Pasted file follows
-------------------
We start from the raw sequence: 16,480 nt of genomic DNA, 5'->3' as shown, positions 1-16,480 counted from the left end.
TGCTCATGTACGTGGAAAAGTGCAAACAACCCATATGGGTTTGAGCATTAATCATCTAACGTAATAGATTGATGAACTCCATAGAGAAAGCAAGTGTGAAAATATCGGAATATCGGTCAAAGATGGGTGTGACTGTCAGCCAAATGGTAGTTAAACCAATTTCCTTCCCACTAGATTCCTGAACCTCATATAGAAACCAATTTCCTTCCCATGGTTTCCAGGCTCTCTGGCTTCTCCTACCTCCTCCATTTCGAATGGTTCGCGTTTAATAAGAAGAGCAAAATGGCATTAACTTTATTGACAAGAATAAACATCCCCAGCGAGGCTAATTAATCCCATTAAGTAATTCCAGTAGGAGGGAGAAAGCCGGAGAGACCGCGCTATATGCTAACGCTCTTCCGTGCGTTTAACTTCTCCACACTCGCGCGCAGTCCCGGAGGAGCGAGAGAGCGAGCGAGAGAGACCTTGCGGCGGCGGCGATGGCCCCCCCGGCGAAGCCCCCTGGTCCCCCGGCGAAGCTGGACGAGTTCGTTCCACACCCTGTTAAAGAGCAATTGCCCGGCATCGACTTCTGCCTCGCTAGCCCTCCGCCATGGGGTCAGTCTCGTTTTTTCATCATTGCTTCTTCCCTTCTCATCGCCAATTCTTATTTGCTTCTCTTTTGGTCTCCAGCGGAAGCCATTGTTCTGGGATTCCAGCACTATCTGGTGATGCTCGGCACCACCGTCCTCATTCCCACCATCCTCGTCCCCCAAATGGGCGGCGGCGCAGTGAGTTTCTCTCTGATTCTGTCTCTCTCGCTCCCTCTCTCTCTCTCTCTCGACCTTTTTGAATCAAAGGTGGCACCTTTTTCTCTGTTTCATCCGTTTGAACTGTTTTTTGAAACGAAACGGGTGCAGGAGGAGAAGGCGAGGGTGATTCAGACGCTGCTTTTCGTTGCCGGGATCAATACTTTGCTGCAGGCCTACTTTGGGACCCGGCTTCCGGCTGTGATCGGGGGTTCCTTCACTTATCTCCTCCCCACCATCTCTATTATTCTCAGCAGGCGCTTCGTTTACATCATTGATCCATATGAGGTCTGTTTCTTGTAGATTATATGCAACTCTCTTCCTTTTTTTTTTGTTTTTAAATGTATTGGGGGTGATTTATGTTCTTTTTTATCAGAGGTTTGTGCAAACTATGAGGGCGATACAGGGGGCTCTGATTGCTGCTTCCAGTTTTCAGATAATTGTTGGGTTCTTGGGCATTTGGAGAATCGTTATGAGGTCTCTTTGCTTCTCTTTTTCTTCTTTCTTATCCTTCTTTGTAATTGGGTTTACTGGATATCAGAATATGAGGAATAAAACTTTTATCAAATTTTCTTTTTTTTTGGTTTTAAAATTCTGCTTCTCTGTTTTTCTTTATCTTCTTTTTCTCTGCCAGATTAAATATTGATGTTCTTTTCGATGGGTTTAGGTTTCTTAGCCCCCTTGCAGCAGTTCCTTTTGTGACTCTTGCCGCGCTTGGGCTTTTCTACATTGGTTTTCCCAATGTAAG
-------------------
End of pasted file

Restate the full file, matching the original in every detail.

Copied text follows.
We start from the raw sequence: 16,480 nt of genomic DNA, 5'->3' as shown, positions 1-16,480 counted from the left end.
TGCTCATGTACGTGGAAAAGTGCAAACAACCCATATGGGTTTGAGCATTAATCATCTAACGTAATAGATTGATGAACTCCATAGAGAAAGCAAGTGTGAAAATATCGGAATATCGGTCAAAGATGGGTGTGACTGTCAGCCAAATGGTAGTTAAACCAATTTCCTTCCCACTAGATTCCTGAACCTCATATAGAAACCAATTTCCTTCCCATGGTTTCCAGGCTCTCTGGCTTCTCCTACCTCCTCCATTTCGAATGGTTCGCGTTTAATAAGAAGAGCAAAATGGCATTAACTTTATTGACAAGAATAAACATCCCCAGCGAGGCTAATTAATCCCATTAAGTAATTCCAGTAGGAGGGAGAAAGCCGGAGAGACCGCGCTATATGCTAACGCTCTTCCGTGCGTTTAACTTCTCCACACTCGCGCGCAGTCCCGGAGGAGCGAGAGAGCGAGCGAGAGAGACCTTGCGGCGGCGGCGATGGCCCCCCCGGCGAAGCCCCCTGGTCCCCCGGCGAAGCTGGACGAGTTCGTTCCACACCCTGTTAAAGAGCAATTGCCCGGCATCGACTTCTGCCTCGCTAGCCCTCCGCCATGGGGTCAGTCTCGTTTTTTCATCATTGCTTCTTCCCTTCTCATCGCCAATTCTTATTTGCTTCTCTTTTGGTCTCCAGCGGAAGCCATTGTTCTGGGATTCCAGCACTATCTGGTGATGCTCGGCACCACCGTCCTCATTCCCACCATCCTCGTCCCCCAAATGGGCGGCGGCGCAGTGAGTTTCTCTCTGATTCTGTCTCTCTCGCTCCCTCTCTCTCTCTCTCTCGACCTTTTTGAATCAAAGGTGGCACCTTTTTCTCTGTTTCATCCGTTTGAACTGTTTTTTGAAACGAAACGGGTGCAGGAGGAGAAGGCGAGGGTGATTCAGACGCTGCTTTTCGTTGCCGGGATCAATACTTTGCTGCAGGCCTACTTTGGGACCCGGCTTCCGGCTGTGATCGGGGGTTCCTTCACTTATCTCCTCCCCACCATCTCTATTATTCTCAGCAGGCGCTTCGTTTACATCATTGATCCATATGAGGTCTGTTTCTTGTAGATTATATGCAACTCTCTTCCTTTTTTTTTTGTTTTTAAATGTATTGGGGGTGATTTATGTTCTTTTTTATCAGAGGTTTGTGCAAACTATGAGGGCGATACAGGGGGCTCTGATTGCTGCTTCCAGTTTTCAGATAATTGTTGGGTTCTTGGGCATTTGGAGAATCGTTATGAGGTCTCTTTGCTTCTCTTTTTCTTCTTTCTTATCCTTCTTTGTAATTGGGTTTACTGGATATCAGAATATGAGGAATAAAACTTTTATCAAATTTTCTTTTTTTTTGGTTTTAAAATTCTGCTTCTCTGTTTTTCTTTATCTTCTTTTTCTCTGCCAGATTAAATATTGATGTTCTTTTCGATGGGTTTAGGTTTCTTAGCCCCCTTGCAGCAGTTCCTTTTGTGACTCTTGCCGCGCTTGGGCTTTTCTACATTGGTTTTCCCAATGTAAG